The Red Sox are another intriguing team. They should possess the money and the prospects — if they are willing to part with them — to be in the hunt. There’s also pending free agents Xander Bogaerts and Rafael Devers and what to do with them. Could Bogaerts be packaged in a deal? What about Devers? Recent reports suggest things are not so optimistic about a long-term deal. Could they instead trade him for Soto? If so, can they get an extension done after not, in this scenario, being able to sign Devers or Mookie Betts. Plus, it remains to be seen if Chaim Bloom is willing to depart with significant prospects for such a deal.
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The Wild Cards
San Diego Padres, Texas Rangers, Seattle Mariners, Tampa Bay Rays
Audacy’s MLB insider Jon Heyman recently floated the Padres as a possible destination for Soto. A.J. Preller has shown he isn’t afraid to spend money despite being a “small market” team and Soto would give them a jolt in a competitive NL West. The question is will San Diego be able to pair Soto with Tatis and have a dynamic duo for years to come? Or would Tatis have to be a part of a deal?
The Rangers are another team that has spent a lot lately (Corey Seager, Marcus Siemian) and could make a run at Soto as they try to build a contender in Texas. They are rich with prospects (six in MLB's top 100), including No. 4 RHP Jack Leiter. The Mariners and Rays are not necessarily big spenders, but they are competitive, small-market teams with prospects to possibly find a way into the sweepstakes.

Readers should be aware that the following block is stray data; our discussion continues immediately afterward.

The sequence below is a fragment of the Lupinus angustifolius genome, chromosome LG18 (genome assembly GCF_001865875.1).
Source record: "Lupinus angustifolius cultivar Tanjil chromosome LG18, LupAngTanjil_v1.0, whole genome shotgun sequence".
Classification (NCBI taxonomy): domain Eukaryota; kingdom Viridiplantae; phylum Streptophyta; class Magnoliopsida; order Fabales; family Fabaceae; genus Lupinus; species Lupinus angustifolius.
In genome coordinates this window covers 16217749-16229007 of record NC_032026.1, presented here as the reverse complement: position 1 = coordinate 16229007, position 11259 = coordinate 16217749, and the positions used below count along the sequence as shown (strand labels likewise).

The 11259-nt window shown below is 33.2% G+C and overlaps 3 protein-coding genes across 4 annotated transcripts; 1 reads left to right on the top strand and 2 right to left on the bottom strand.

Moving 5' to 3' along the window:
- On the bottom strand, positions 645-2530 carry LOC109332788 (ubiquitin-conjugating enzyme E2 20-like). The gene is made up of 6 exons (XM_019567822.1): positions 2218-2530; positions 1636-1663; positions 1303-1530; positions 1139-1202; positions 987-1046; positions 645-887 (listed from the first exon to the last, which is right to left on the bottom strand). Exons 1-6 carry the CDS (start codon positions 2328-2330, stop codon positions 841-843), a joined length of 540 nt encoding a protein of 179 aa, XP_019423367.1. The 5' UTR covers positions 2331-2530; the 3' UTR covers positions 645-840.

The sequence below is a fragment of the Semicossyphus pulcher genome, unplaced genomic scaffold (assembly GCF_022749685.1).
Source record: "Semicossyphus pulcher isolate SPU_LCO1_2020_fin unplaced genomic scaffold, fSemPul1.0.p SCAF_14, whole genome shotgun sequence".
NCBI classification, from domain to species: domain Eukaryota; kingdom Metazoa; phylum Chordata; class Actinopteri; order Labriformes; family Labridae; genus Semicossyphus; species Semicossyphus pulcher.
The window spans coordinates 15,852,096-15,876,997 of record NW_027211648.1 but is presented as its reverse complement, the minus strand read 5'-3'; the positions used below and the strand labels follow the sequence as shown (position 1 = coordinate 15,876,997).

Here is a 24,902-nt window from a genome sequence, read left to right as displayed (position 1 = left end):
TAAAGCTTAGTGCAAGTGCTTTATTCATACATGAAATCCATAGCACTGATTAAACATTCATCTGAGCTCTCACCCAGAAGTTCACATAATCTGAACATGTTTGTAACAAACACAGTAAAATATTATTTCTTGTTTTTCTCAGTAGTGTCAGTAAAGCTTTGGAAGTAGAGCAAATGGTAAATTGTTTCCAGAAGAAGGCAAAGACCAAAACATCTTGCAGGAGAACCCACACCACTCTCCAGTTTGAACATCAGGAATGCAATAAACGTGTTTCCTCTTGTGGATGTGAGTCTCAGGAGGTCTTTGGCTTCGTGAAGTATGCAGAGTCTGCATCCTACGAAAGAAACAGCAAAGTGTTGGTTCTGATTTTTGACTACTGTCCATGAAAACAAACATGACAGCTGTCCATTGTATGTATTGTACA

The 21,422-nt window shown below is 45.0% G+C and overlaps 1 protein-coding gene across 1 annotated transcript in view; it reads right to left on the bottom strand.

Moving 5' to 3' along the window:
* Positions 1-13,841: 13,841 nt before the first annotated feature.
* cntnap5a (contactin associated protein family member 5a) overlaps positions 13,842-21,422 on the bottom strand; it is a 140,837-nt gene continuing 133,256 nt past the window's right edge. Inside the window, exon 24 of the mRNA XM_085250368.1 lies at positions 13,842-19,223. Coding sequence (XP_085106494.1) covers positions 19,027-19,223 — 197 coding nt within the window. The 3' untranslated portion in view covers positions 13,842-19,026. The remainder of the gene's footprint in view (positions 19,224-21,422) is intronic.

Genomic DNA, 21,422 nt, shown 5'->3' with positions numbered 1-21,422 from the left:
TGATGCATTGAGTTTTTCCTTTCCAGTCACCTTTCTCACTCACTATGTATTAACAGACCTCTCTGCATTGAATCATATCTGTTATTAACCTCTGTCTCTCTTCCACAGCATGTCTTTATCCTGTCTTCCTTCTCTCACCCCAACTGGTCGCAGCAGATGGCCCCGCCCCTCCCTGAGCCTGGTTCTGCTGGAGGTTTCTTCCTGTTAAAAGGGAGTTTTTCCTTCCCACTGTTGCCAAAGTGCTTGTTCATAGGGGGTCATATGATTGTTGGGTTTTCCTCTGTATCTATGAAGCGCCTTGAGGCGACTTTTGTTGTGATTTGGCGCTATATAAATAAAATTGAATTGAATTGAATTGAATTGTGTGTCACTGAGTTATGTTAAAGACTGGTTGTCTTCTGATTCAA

The Desperate Underachievers
Toronto Blue Jays, Chicago White Sox
The Blue Jays just fired their manager and need a spark. They have shown a willingness to acquire big names recently and it doesn’t get any bigger than Soto. Imagine their lineup with Soto, Vlad Jr., Bo Bichette and George Springer? That is, if the Nationals don’t require one of Vlad or Bichette as part of a deal.
The White Sox, on the other hand, are loaded with talent and are hovering around .500. They are as desperate as desperate comes. But the team does not have a reputation for shelling out the big bucks and it’s hard to see what they can do to package a deal and still compete this season. Just how desperate are they?
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If Soto were to go to a non-contender, the Cubs may make the most sense. They are a big-market team that currently needs a star and face of the franchise to build around. The only problem is just how much of the farm system would the Cubs deplete in order to get Soto?
Astros, Phillies, Cardinals, Twins, Angels, Braves, Brewers
As mentioned before, every team should be in on Soto. The Houston Astros would continue to be the juggernaut in the AL that they’ve been the last five years if they were to find a way to get him. The Angels pairing Shohei Ohtani and Mike Trout with him would be must-watch TV and may finally make the franchise competitive. The Cardinals and Phillies are both big-market teams where Soto would thrive (although the Phils and Braves have the NL East factor against them). Whether or not these teams have enough to get him remains in question, but they should certainly try.
Guardians, Tigers, Royals, Reds, A’s, Marlins, Orioles, Pirates, Rockies, Diamondbacks
Every team should be in, but these teams probably won’t be.